Thursday, October 08, 2015

In For a Penny, In to Get Pounded?

The good news is that President Obama is apparently preparing to keep several thousand American troops in Afghanistan after next year, despite original plans to get our completely. A lesson from the retreat from Iraq in 2011 has been learned. But has it been learned well enough?

This seems to be good news:

President Obama is seriously weighing a proposal to keep as many as 5,000 U.S. troops in Afghanistan beyond 2016, according to senior U.S. officials, a move that would end his plans to bring U.S. troops home before he leaves office.

The proposal presented in August by Army Gen. Martin E. Dempsey, then-chairman of the Joint Chiefs of Staff, would focus the remaining American force primarily on counterterrorism operations against the Islamic State, al-Qaeda and other direct threats to the United States. ...

The Dempsey plan envisions the United States maintaining a few bases, perhaps two or three, that could be used as “lily pads” to launch strikes against groups that threaten the United States, senior defense and administration officials said.

The lily-pad bases would potentially house American drones and fighter jets as well as elite counterterrorism troops, and could be at Bagram air base north of Kabul and one or two other airfields, said senior administration officials who spoke on the condition of anonymity to discuss internal planning.

But there is an obvious problem:

“What you don’t want to do is leave a force that’s just big enough to provide a juicy target for the bad guys, but that’s too small to defend itself,” said a senior U.S. official involved in the planning.

It is possible that our allies might match our troop commitment. But how many will be combat troops with robust rules of engagement?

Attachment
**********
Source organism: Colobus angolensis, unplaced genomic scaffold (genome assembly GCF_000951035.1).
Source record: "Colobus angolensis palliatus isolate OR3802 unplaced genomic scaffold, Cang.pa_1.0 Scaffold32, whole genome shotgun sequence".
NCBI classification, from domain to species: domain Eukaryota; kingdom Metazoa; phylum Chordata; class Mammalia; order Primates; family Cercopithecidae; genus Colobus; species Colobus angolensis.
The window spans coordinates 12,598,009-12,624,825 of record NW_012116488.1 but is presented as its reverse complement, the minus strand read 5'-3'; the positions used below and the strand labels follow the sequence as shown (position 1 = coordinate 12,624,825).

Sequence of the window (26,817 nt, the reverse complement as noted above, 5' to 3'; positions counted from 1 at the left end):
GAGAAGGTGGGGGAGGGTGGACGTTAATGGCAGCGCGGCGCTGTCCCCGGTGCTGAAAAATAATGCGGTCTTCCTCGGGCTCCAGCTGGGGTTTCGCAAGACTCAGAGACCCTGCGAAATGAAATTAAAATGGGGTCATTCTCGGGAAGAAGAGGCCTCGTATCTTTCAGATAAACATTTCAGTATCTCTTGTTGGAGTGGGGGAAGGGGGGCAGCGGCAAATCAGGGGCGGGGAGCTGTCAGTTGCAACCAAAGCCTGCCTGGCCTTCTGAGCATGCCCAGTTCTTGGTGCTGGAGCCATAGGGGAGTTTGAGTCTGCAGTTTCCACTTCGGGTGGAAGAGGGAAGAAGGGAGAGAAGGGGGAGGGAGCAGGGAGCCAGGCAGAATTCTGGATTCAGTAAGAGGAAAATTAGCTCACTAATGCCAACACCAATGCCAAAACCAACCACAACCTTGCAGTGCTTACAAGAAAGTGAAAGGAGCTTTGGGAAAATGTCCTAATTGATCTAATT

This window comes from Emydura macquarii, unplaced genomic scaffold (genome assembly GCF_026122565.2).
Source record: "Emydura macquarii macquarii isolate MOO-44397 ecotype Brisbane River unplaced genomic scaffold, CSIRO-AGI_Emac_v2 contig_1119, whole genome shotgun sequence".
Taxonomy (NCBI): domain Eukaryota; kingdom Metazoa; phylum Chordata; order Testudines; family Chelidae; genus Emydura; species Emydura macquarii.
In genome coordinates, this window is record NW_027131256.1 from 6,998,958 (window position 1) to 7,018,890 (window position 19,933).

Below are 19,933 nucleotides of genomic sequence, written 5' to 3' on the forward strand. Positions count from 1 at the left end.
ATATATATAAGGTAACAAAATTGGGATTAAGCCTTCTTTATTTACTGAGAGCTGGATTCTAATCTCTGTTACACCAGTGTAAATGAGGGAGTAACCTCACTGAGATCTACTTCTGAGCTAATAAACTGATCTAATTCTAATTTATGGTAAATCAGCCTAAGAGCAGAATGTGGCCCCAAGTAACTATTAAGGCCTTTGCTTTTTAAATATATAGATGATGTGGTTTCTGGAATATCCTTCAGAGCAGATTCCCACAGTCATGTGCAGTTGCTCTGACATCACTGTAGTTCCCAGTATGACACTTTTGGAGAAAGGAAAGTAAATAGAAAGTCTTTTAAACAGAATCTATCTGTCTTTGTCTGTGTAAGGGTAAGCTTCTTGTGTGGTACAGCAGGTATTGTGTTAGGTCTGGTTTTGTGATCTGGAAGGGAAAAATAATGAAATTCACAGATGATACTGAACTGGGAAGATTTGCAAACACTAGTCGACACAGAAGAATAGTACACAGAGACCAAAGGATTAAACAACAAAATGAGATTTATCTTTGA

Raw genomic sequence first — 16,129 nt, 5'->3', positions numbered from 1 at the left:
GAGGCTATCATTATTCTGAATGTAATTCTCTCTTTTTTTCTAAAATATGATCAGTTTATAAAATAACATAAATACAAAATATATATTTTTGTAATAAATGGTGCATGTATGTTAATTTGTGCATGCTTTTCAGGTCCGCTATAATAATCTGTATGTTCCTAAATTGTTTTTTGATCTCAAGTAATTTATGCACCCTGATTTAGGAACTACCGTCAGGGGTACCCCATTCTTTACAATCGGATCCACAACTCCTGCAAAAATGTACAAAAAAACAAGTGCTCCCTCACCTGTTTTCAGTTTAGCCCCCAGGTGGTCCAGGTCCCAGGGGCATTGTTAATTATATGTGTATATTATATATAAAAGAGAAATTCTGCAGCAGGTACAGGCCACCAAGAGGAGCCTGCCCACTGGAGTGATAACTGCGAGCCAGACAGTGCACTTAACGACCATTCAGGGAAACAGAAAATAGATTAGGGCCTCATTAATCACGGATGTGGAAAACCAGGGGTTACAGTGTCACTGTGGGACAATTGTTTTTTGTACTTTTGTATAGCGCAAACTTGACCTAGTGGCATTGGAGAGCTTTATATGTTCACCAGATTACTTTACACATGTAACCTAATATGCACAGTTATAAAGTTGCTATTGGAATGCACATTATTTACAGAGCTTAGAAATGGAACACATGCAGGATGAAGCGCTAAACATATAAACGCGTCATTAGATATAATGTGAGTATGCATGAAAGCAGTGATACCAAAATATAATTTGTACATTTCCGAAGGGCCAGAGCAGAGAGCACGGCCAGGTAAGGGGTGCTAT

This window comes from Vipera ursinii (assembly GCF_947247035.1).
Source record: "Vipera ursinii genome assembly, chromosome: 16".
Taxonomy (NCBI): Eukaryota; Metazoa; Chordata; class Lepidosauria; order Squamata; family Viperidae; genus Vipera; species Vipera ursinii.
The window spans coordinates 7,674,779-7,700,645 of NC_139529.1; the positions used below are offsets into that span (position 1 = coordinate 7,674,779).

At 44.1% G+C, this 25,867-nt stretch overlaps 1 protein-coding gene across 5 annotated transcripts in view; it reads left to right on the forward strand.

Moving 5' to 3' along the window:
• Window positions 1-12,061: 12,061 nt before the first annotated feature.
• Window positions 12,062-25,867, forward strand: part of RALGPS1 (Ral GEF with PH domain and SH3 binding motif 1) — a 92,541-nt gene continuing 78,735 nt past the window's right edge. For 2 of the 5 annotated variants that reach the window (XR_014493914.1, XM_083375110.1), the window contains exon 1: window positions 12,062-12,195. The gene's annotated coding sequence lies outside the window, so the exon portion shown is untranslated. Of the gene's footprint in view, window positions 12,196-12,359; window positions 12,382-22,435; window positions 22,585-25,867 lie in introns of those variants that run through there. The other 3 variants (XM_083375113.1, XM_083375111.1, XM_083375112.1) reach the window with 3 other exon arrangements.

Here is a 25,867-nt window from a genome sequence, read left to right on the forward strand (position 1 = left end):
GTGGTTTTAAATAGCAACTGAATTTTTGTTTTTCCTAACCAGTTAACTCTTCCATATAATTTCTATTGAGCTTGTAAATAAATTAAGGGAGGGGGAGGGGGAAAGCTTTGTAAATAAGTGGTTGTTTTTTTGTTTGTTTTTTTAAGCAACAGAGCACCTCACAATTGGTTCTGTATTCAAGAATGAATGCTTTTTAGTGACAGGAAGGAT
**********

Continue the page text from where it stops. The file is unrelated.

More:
We'd probably double the commitment with contractors, many of whom would be for base security, but they still aren't US troops who will fight when the going gets rough.

I thought fewer than 5,000 was too little for Iraq after 2011 where we could push some of our support needs to troops based in Kuwait or afloat. How do we make a few thousand work in isolated Afghanistan?

Yet even the issue of base defense is not the whole picture. Sure, if Afghanistan goes belly up it would be nice if our bases were in a fortress capable of holding out. But what then?

We'd have to airlift those forces out of landlocked Afghanistan while our friends in the base (many will have fled to seek safety there) see us abandoning them. So we'd have to pull them out--and their familieis, too--or risk an massacre from within as we try to get out.

All while under attack.

Plus allied forces and contractors would need to be pulled out.

If we stay, it should be with a force not only robust enough to defend itself on their bases but strong enough to keep the Afghan forces in the fight and winning.

The last thing we want is to have too few troops to keep the Taliban from defeating our allies but just enough to make a good massacre.

Our experience in Iraq should help us learn to do things right--not just make a different (and bloodier) mistake in Afghanistan.